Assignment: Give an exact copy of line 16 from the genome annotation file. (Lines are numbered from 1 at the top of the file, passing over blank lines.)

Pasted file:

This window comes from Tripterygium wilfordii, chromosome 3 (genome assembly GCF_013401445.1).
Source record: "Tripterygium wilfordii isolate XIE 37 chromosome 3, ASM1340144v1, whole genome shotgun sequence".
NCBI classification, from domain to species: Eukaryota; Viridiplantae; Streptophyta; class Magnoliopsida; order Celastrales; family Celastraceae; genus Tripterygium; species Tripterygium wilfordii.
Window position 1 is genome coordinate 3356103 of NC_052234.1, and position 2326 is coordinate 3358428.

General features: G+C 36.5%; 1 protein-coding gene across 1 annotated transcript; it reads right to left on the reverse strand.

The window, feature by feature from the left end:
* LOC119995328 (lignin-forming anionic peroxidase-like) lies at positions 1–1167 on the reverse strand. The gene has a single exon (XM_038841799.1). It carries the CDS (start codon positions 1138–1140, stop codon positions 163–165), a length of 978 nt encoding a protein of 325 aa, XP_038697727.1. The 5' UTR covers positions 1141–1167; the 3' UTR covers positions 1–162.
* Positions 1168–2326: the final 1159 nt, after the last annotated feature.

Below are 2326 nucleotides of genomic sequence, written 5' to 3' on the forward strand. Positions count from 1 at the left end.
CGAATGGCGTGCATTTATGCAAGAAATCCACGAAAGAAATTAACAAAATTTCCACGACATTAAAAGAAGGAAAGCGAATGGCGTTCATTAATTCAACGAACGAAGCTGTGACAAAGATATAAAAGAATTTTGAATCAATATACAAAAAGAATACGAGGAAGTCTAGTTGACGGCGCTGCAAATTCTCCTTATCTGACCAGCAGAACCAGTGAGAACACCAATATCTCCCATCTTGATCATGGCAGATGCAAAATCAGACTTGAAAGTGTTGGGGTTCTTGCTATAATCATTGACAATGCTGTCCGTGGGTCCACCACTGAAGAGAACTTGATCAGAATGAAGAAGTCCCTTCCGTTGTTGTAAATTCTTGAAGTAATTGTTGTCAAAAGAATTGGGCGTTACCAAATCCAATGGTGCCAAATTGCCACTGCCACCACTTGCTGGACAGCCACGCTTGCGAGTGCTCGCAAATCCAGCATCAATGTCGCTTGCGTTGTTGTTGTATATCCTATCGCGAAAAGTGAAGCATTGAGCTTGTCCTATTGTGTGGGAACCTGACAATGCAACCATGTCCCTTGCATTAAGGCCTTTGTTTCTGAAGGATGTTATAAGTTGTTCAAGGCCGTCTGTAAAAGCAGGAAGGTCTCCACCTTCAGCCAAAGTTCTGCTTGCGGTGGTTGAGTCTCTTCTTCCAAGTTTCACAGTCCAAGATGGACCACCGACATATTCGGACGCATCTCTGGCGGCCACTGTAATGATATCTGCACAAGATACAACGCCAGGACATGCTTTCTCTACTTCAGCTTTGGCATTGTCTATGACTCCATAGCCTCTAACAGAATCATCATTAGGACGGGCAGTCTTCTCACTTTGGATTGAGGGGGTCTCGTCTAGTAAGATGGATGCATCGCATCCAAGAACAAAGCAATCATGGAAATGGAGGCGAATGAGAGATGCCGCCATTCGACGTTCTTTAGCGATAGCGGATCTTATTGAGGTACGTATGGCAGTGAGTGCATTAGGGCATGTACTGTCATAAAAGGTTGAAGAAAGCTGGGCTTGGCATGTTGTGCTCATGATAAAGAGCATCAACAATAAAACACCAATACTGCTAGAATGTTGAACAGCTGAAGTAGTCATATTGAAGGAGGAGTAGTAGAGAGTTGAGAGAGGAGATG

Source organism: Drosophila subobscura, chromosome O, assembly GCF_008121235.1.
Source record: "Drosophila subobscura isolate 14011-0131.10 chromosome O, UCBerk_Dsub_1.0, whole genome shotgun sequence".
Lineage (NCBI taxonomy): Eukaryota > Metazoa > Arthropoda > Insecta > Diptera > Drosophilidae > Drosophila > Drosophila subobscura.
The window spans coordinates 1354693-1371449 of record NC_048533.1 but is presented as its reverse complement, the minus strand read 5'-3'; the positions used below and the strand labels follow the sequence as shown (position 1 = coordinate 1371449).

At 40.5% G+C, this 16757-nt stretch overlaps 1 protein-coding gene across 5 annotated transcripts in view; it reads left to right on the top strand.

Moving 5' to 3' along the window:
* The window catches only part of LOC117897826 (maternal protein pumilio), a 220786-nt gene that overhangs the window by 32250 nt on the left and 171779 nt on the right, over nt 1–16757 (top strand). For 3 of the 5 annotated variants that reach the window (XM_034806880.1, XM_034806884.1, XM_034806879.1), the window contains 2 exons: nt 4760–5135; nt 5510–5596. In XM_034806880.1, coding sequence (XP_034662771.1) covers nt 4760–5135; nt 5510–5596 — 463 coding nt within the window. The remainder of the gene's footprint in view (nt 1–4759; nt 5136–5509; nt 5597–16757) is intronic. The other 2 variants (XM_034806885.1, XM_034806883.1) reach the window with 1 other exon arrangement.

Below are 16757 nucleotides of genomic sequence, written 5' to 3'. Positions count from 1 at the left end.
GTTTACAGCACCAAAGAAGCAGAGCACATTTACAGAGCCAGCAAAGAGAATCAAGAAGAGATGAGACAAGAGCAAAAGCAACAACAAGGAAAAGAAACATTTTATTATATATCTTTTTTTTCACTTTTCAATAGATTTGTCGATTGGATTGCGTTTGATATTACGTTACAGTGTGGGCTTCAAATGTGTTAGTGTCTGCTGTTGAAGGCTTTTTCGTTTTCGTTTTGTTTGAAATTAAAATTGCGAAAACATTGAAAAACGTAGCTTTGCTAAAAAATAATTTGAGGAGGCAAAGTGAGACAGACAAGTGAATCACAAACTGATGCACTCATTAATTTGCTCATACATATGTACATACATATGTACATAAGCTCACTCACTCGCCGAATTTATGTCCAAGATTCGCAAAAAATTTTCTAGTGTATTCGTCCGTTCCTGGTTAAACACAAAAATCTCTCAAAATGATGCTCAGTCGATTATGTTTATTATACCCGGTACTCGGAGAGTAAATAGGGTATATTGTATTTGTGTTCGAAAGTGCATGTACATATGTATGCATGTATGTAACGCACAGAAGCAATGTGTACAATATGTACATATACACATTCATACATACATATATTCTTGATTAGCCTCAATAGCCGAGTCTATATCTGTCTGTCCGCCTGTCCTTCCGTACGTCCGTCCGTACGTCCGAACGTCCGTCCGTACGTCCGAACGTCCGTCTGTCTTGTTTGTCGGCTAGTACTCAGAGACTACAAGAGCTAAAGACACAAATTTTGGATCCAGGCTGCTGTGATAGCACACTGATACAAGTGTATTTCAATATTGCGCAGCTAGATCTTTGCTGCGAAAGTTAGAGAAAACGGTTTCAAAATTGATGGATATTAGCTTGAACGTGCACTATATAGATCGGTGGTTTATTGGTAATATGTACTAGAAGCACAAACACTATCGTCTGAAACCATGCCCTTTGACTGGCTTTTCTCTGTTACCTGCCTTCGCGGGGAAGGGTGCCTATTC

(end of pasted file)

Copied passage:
Moving 5' to 3' along the window: